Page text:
EP’s are second-class projects. They are largely ignored by the media and by fans, and why release one when you could just wait until you have enough songs and money to release a full-length album? All arguments that have been leveled, and fairly, at EP’s over the years, especially lately when the format is on the rise, and the convention seems to be to release a four-song EP, only to have those same songs be part of a full album released a few months later.
But EP’s have their place in music, and sometimes the format can even work better than a full-length record. Occasionally, they can tell a cohesive, gripping story in a few songs that might run together into a pretty boring 10-track affair. Justin Payne (also known some as Justin Dean Payne) and his 6-track, 24-minute love letter to the coal region of West Virginia give us a perfect example of what a great EP means.
A coal miner from Boone County, West Virginia, Justin Payne pours out the love for his homeland and the empathy for the people of the region all over this record. It’s a journey from childhood memories in the opener, “Growin’ Old,” with its details of secondhand clothes and picking up cans, to the haunting “Miner’s Soul,” laden with steel guitar and told from the point of view of a miner now at peace in heaven trying to communicate that message to his family. WE get a painful sense of the toll that mining life takes on families in “Piece of my Life” and “make a Little Time,” but the former also rejects the idea of leaving West Virginia for Nashville because it isn’t home. Payne sings, “that town don’t understand me, no, they don’t like my kind. They don’t care about the truth down there, and they don’t deserve a piece of my life.” It seems that despite all the hardships that come with life in this region, leaving is not an option; the whole thing can be summed up in the line “my heart and love, they lie tucked down between two hills” in the song “Holler Home.”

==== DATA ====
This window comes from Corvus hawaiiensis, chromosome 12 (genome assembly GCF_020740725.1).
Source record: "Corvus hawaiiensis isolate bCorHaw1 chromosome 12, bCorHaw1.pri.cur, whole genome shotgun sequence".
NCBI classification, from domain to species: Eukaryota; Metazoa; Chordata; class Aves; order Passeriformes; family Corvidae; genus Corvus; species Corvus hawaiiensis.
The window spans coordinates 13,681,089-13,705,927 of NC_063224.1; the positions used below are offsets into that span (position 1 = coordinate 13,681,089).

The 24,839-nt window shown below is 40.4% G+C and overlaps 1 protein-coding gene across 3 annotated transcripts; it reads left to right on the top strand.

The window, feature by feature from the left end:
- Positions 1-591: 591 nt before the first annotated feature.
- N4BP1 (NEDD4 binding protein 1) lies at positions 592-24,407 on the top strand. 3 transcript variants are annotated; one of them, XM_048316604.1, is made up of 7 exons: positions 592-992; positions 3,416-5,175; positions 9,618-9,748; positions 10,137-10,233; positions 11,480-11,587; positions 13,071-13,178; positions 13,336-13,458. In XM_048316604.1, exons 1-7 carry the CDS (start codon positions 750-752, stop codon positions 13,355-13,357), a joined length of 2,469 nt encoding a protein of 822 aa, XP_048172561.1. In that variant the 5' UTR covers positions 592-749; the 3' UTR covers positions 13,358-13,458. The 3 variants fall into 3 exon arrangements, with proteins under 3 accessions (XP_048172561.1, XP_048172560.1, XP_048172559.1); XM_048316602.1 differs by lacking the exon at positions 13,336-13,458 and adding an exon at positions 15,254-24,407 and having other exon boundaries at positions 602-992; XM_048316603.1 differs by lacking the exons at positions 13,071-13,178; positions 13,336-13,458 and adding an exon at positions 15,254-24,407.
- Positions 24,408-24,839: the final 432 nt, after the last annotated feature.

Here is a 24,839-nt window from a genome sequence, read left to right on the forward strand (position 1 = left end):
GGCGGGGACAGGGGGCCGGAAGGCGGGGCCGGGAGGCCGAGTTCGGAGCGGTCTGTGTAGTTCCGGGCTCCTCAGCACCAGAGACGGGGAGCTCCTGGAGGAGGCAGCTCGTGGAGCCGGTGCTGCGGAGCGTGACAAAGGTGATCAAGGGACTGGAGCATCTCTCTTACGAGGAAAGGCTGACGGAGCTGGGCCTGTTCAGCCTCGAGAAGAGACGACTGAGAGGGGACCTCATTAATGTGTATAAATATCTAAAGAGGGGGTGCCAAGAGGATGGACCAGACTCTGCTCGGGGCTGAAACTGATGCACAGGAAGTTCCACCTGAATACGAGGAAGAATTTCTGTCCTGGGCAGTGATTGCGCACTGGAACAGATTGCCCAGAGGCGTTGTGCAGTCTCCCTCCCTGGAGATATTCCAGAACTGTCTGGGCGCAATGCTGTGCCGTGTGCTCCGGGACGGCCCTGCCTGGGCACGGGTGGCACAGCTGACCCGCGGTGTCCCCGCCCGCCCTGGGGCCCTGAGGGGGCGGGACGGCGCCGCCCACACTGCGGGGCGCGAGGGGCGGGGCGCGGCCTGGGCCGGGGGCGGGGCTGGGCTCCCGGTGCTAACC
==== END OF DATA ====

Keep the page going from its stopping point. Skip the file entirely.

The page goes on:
The production here is simple and sparse but still quite varied. The opener is a little more upbeat, and the closer, “The Mines,” serves as a lighthearted break from the rest of the album with its hand-clapping and catchy melodies. IN fact, I’d have probably switched the places of this one and “Miner’s Soul,” so there would be a breath of fresh air in the middle of the record, and so the album could have gone from childhood to death and also ended with the best song. As mentioned before, “Miner’s Soul” has some incredible steel guitar, and “Holler Home” features some lovely fiddle play. It all keeps Justin Payne and his stories in the forefront as it should, but there’s enough variety in the instrumentation and production to keep it interesting. This is another thing that wouldn’t work as well on a whole album because it would tend to get boring, but as it is, it serves to add another element of cohesiveness and consistency so often hard to achieve on such short projects.
The highest point of this record, though, is something you get just by listening. It’s something indefinable that comes out in the obvious love Justin Payne has for this place and these people. It’s the emotion he breathes into these songs and the way the mine references come from experience. Authenticity does not have to be present to make good music, and you don’t have to be from West Virginia to sing about these things or to appreciate it, but there’s also something irreplaceable about an actual coal miner telling these stories. It’s not because you believe him more, it’s because he believes it, and that comes out in the depth of feeling he puts into his songs. If I heard this entire EP sung by someone else, it wouldn’t be nearly as good–not because that person wasn’t a West Virginian or a coal miner, but because that person could not put the kind of raw pain into these songs that Justin Payne pours into them naturally. And again, this would not be as effective on a longer project; as it is, with 6 songs, you come away from it with a deeper understanding and respect for these people and blown away by Justin’s ability to lay all this out so perfectly and also so concisely.
Don’t overlook this because it’s short. It’s a simple, understated project, but it perfectly captures West Virginia and the coal mining region and immortalizes them in a way that is timeless.
Note: All proceeds from the sale of Coal Camp will go to help local food banks and charities in Justin Payne’s community.